About this book
“All bodies are mistranslated prophecies”
Sass Orol’s debut poetry collection reexamines gender in Jewish history and steps into the present with daring and delight. From Avraham in the desert to a trans girl at the National Gallery, these intricately crafted poems explore embodiment, self-determination and desire. Orol engages with traditional sources and the Hebrew language itself to show us a view of the world from up close, pulsating with change.
Linguistically inventive and agile, this collection includes lactating patriarchs, a skin of rainbow scales, the bible of wanderlust, short skirts and shaatnez, pigs and Torah scrolls, and all the trans yearnings between the lily and the rose. As playful as it is profound, Sass Orol’s The Shortest Skirt in Shul is an exciting addition to your poetry bookshelf.
– R. B. Lemberg, author, The Four Profound Weaves and Everything Thaws (forthcoming)
Sass Orol’s collection The Shortest Skirt in Shul glories in what is broken, circumscribed, and severed. Corpses at a body farm become tokens of love and reverence. The slaughter of Egypt’s first-born sons transforms into a strange affirmation for the trans speaker in “Daughter of Egypt.” “All bodies are mistranslated prophecies,” Orol writes, and humans are “tiny clay jars … filled with too much light.” Their poems grapple with the divine, with language, and with cultures that would trap us in genders and bodies others chose for us. For Orol, these are not only tragedies, but also invitations to craft
something better. “Not everything can be fixed,” their poems remind us, but “if you don’t like the shape, / everything can be cut further.” Sure enough, this collection is a series of cuts, deep, precise, and joyous.
– Izzy Wasserstein, author of When Creation Falls
Sass Orol’s debut collection enacts its own beautiful & terrifying vision of the power of language (or liturgy, or prayer, or poetry): “[A] prayer cannot sit in a sealed jar and remain a prayer / It needs to oxidize to be … smashed against a wall tossed like a match / where it will catch fire and burn the wall down / It will burn the entire Holy City with it.” Like the forest fire which enables the giant sequoia to reproduce, the poems in The Shortest Skirt in Shul are a sacred burning, an incandescence in which ancient stories sprout into their new, luminous incarnations. These poems exuberantly explore gender, Torah, the masks we wear, and the way our bodies (and the ways we wear them) at once threaten stable narratives, and offer the kind of liberation that saves our lives. “Transition,” writes Orol, “is a recognition of the oldest shapes.” Reading these poems, we are transformed, we are awakened; we are newborns, recognizing within ourselves the very ancient stories we contain.
– Alicia Jo Rabins, author of Divinity School, composer of Girls In Trouble
“Even if I prefer not to be known as a man,
at least I am known as a man of oasis—
for floors of the softest, heated sand
and heavy iron braziers breathing quiet fire,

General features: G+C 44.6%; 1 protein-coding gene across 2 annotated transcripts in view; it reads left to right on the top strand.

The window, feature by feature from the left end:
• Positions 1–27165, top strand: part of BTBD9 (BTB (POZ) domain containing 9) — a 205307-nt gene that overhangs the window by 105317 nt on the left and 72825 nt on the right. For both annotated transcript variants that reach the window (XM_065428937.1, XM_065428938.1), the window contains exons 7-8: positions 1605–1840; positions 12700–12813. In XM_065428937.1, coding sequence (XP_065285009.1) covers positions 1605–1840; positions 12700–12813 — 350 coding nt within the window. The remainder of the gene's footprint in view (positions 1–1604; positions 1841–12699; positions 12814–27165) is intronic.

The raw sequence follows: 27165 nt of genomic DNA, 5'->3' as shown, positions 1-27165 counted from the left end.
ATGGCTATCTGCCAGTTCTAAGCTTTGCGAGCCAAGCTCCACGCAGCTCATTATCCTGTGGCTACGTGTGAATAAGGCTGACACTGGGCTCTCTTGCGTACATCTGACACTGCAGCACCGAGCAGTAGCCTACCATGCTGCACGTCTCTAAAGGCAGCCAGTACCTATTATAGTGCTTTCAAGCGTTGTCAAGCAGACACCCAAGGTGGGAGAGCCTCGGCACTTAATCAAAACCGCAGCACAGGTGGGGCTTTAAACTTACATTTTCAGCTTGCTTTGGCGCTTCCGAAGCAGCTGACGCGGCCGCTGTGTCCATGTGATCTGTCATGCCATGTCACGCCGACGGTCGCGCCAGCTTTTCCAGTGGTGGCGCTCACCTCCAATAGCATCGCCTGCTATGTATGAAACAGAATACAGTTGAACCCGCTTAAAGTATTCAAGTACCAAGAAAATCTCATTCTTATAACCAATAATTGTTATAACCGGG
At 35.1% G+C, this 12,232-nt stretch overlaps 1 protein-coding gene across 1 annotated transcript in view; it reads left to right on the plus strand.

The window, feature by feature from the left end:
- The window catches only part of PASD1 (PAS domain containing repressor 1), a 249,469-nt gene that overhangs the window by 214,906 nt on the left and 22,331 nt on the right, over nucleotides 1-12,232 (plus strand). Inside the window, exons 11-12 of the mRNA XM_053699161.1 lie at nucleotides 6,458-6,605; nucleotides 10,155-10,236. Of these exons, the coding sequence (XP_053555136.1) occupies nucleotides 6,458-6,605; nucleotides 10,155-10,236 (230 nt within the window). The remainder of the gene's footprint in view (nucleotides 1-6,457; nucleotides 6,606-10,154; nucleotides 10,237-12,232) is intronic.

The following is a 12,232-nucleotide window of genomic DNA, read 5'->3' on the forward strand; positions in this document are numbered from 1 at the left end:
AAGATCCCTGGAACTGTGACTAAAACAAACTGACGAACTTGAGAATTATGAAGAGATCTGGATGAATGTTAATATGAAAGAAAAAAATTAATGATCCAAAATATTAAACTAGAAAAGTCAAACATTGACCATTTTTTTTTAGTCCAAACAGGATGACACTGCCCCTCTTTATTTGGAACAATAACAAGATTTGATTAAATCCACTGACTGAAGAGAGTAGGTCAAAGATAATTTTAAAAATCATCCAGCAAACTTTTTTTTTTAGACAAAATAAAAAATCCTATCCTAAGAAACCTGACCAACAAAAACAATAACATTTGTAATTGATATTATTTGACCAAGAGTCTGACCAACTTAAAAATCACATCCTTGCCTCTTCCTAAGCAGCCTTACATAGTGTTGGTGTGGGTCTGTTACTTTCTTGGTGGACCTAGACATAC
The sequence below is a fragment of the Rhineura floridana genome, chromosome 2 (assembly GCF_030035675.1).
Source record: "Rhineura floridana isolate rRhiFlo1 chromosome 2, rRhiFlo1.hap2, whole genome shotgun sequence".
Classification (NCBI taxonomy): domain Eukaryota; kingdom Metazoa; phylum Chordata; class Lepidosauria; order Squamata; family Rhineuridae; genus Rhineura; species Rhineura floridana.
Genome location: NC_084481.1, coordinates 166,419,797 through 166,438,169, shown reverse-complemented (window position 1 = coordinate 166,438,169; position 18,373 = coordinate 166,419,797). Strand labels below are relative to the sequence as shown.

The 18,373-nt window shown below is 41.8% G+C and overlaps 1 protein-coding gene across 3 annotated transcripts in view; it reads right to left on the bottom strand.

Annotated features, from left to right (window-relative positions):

for crisp honey cakes, for my wide tent
open on four sides. But after this
will strangers lie utterly spent on my rug
shivering at noon on the hottest day
and whisper for another cup of tea?
Will they even come?”
“Avraham,” replies the god, “Dieyeka.
It is enough that you and I are in this world.
Even if you choose not to follow me
down this final path, it has been enough for me
to make the mistakes that lead me to you.
“Not everything can be fixed. Not the tiny clay jars
I filled with too much light at the beginning,
not a string snapped when you’re on stage
with the floodlights up in the middle of your best song,
not a world set spinning, not a fully severed piece of skin.
“But all of these things, if you don’t like the shape,
everything can be cut further.”
Some people keep foods separate
on their plate, white gaps, no sauce.
These people will never love me.
Some use the back of their knife
to corral rice neatly onto a fork
switch hands and then taste
the bleached grains.
I am not for them either.
But I watched you
when you thought
no one was looking
crouch on fours
between twin fawns
and stretched your neck
to take a mouthful of flowers
white and long, crush the petals
between your teeth
heedless of thorns
or the gazelle’s
My beloved is mine and I am
hers, she who will graze
among the roses
she who will mortar
the merchants’ spices
into fine powder
to rub on my skin
who will muddle herbs
but never sniff them individually.
I am made for such reckless taste.
When the green Sierra figs
have fully digested the tiny wasps
that burrow in their backs
through a pinched hole
losing their wings on the way
so all that’s left is to desiccate
among the pink jammy acids.
A season for telling our preteens
that forgiveness is a commandment
for imagining a god that gives
permission to wage war
but orders us let go of petty grudges
over who lost the glitter gel polish
or left the snowball dance early.
A season for leading by example
alone in the small chapel with lights off
too dark to read but I know it by heart
Blessed are you our god who didn’t
make me a woman
and finding it easy to forgive
because it’s true—
god didn’t make me a woman
You did. Yes, You, You Reader
who now will picture that tiny wasp
in the exact moment its first wing separates
at the iridescent shoulder, so easy
it could have been perforated
still it pushes onward
as the second wing sticks and rips
and then the acid whispers
open to its buzzing, swollen abdomen.
You are blessed, You who hears
petty grudge and thinks Girlhood
you who feels the wasp’s final shudder
and thinks Inheritance. Bless you.